Adverse weather in parts of Somalia, Ethiopia, Northern Kenya, South Sudan will require urgent food supply to address the ongoing drought.

Regional hopefuls include Tanzania which has attracted investor confidence under the leadership of H.E Samia Suluhu. Opportunities in the country’s infrastructure sector, the natural gas projects have received a nod from Investors.  The recent announcement lifting a ban on political party rallies is a good step to reaffirms the country’s political stability.

Mozambique’s star shines, with the recent exports of LNG which will plug in the energy demand gap in Europe.

Kenya faces an uphill task ahead, with early warning over public debt which is at 64.2 % of the GDP. The new administration has rolled out an economic plan which aims to address some of Kenya’s challenges. The plan promises to increase revenue collection, improve agriculture production by supporting farmers, encourage entrepreneurship by supporting the youth and SMEs access affordable financing through an enterprise fund ‘Hustlers’ Fund.

For South Africa, the 2024 national elections in the country and the lead up through 2023 will be a critical area to watch for investors. It is looking increasingly likely that the ANC will drop below the 50% mark in the election, ushering in a new era of coalition politics.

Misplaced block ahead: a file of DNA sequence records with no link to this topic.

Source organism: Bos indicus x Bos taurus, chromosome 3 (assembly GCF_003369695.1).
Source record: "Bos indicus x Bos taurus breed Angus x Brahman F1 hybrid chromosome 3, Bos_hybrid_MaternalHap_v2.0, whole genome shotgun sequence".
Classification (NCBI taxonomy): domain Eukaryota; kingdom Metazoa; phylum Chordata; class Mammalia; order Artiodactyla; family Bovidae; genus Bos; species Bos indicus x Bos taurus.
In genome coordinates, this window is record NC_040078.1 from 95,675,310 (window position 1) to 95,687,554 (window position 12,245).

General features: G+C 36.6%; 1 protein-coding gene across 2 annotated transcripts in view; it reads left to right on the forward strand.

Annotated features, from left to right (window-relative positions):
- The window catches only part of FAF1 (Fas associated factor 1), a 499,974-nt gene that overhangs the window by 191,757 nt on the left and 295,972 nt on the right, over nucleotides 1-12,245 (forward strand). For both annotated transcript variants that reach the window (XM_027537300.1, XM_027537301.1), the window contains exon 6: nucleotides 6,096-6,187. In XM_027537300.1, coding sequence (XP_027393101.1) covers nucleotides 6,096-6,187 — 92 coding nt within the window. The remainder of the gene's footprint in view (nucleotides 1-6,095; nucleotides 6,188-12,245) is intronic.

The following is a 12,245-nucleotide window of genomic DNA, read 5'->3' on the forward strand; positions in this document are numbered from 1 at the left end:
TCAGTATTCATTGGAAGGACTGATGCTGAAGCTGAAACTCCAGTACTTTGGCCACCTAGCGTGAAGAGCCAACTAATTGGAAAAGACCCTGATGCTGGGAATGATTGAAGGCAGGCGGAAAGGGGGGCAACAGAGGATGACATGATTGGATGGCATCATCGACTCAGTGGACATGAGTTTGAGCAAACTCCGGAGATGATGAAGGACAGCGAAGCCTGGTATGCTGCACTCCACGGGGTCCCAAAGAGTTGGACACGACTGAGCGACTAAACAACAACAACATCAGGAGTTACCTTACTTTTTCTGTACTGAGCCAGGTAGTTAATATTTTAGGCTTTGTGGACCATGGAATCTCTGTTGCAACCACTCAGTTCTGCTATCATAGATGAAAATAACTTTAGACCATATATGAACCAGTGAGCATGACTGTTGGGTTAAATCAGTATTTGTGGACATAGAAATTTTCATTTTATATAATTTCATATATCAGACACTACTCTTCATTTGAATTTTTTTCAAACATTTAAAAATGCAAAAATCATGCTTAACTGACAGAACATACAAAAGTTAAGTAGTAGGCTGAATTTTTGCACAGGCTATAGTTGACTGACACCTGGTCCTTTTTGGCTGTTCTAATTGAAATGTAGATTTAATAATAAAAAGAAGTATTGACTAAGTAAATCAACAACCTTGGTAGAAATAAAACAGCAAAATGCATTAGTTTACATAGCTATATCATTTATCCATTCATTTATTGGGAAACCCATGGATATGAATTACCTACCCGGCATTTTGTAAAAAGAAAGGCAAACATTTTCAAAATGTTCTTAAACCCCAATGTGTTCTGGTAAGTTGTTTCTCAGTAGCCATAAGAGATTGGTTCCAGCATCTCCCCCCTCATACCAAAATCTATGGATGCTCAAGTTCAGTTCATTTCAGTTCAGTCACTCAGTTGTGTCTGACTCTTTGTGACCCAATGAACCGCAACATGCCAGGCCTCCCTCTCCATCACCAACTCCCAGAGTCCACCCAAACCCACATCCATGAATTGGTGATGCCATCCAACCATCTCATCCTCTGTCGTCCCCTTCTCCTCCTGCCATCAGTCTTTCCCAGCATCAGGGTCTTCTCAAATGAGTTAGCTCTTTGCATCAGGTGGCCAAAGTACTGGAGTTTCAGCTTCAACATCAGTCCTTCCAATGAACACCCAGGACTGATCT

The focus for most Nigerians will be on the forth coming General election February 2023.The battle to lead Nigeria is down to a three man’s race led by Mr Bola Tinubu – All Progressives Congress (APC) Atiku Abubakar People’s Democratic Party (PDP) and Labour Party’s Peter Obi.

Nigerians will go to these polls grappling with the same problems they have had for decades. President Buhari came to power with a vision to transform the economy, investing in the infrastructure, diversify the economy and protect the lives of Nigerians from Boko Haram, a decade on, and the same challenges still here.

Regional integration promises to transform Africa’s fortunes in line with the global Agenda 2030 and the continent’s vision 2063

According to Prof. David Luke, (LSE) the greatest promise of the AfCFTA is that the nature of the trade is composed of value-added goods, if the implementation process that commenced in 2021 bear results, the agreement will contribute to Africa’ industrialisation, and reduce dependence on raw commodities exports to higher value-added products. 65% of Africa’s exports to other continents are extractives, while less than 35% of intra-African exports are extractives.

What does Victory look like for Africa in 2023?

To make 2023 count for Africa, governments should prioritise reducing sovereign debt, improving financial stability, attract investment into job creating sectors, improve business environment for domestic and international investors, introducing prudent fiscal and monetary policies and leverage on diaspora remittances to create jobs, and addressing foreign reserves shortages.

Agnes Gitau is the Executive Director for the UK & EU, Eastern Africa Association, an industry body that supports Trade and Investments flows into the Eastern Africa Region.